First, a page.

You can use shortcut settings to set individual machines to hibernate with one press of the power button or close a laptop screen. Although employees are used to locking their computer when they leave their workstations, few hit the monitor power button when heading to lunch or into a meeting. Whilst your employees get into the habit of being more energy-conscious, you can provide a backup by setting all screens to a 10-minute time-out and removing any obsolete screensavers.
According to research by Harvard University, reducing your computer monitor’s brightness from 100 to 70% will save 20% of the screen’s energy. When monitors need replacing, an LCD display can save up to 70% in energy costs. +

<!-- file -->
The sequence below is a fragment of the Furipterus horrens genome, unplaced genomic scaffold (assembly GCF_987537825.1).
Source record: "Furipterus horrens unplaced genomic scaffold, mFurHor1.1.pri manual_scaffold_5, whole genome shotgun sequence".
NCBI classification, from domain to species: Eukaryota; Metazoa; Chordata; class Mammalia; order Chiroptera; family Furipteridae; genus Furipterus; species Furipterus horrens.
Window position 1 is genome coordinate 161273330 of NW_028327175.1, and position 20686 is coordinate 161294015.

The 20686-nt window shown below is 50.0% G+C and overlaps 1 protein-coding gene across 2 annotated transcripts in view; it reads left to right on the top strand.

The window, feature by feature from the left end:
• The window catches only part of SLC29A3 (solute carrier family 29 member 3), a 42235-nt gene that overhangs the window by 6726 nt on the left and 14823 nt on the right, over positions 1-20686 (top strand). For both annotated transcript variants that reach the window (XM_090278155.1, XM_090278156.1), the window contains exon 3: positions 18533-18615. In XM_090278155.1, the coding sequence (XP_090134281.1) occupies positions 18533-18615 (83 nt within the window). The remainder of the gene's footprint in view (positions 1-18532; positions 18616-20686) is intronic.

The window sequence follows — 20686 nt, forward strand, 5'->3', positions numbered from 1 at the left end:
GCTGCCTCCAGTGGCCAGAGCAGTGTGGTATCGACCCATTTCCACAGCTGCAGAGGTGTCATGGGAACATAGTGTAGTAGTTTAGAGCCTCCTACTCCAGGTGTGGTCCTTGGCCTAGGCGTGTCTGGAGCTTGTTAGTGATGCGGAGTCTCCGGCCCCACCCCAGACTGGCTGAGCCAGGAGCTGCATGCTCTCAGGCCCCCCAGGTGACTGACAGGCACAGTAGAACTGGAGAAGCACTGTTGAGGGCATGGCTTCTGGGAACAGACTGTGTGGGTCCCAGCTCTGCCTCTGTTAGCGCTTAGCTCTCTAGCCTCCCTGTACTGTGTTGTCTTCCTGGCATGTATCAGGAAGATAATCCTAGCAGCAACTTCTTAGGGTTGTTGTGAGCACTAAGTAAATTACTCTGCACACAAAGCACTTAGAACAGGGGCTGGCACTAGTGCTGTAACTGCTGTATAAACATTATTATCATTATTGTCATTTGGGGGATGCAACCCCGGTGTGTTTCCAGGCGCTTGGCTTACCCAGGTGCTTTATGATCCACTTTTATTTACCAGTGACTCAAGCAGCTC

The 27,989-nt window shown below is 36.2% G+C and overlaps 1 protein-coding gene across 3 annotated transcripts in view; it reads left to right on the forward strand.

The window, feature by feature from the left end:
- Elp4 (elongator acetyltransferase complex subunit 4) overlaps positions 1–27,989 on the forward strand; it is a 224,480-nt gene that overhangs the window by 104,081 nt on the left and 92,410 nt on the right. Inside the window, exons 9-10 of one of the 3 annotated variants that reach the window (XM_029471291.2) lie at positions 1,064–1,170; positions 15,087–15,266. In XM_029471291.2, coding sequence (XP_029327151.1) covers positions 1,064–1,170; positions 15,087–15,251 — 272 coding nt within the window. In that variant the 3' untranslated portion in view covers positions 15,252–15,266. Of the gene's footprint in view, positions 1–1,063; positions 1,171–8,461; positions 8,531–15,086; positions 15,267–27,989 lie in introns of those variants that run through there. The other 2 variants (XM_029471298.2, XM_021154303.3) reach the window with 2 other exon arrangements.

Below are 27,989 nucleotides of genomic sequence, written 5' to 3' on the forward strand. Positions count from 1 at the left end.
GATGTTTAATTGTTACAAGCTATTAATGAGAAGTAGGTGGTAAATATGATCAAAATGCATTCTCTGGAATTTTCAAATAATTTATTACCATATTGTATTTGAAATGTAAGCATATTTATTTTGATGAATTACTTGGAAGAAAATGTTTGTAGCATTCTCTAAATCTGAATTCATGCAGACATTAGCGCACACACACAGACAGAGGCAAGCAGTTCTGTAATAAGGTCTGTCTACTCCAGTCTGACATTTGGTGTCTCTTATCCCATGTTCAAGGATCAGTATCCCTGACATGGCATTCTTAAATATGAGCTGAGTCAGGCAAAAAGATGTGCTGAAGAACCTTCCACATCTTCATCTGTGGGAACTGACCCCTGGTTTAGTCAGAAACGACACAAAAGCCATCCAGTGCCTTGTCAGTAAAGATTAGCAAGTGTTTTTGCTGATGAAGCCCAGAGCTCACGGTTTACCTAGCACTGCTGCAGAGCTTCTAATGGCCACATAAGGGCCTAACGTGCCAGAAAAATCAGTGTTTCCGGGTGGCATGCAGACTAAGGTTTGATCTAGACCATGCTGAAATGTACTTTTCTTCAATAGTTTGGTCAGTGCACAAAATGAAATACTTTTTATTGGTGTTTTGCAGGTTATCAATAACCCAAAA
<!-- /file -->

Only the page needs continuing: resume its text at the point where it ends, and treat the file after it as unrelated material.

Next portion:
Maximise lifetime value.
More than 160,000 laptops are disposed of every single day in the EU alone. What’s more, a staggering 70% of those could be reused.
When our technology starts to show signs of inefficiency, more often than not this can be improved by upgrading components to regain near maximum efficiency. A recent study from Cranfield University showed that when tested, leading branded re-manufactured laptops offered 97% performance when compared to a brand-new model. Crucially, this delivered a 40% saving when upgrading. ** This is one of the questions to ask your ITAD provider; many now offer an upgrade service alongside data destruction services; particularly helpful if upgrading at scale, which can result in a substantial business savings.
Short lifecycles and limited warranties have led us to a culture of ‘take, make, use and dispose’. By adopting the ‘reduce, reuse, recycle’ approach, businesses can maximise their ROI for devices that would have previously been considered redundant IT assets. Upgrading components rather than the entire device is highly cost-effective. It also actively demonstrates your commitment to the circular economy and your contribution to the UN Sustainable Development Goals.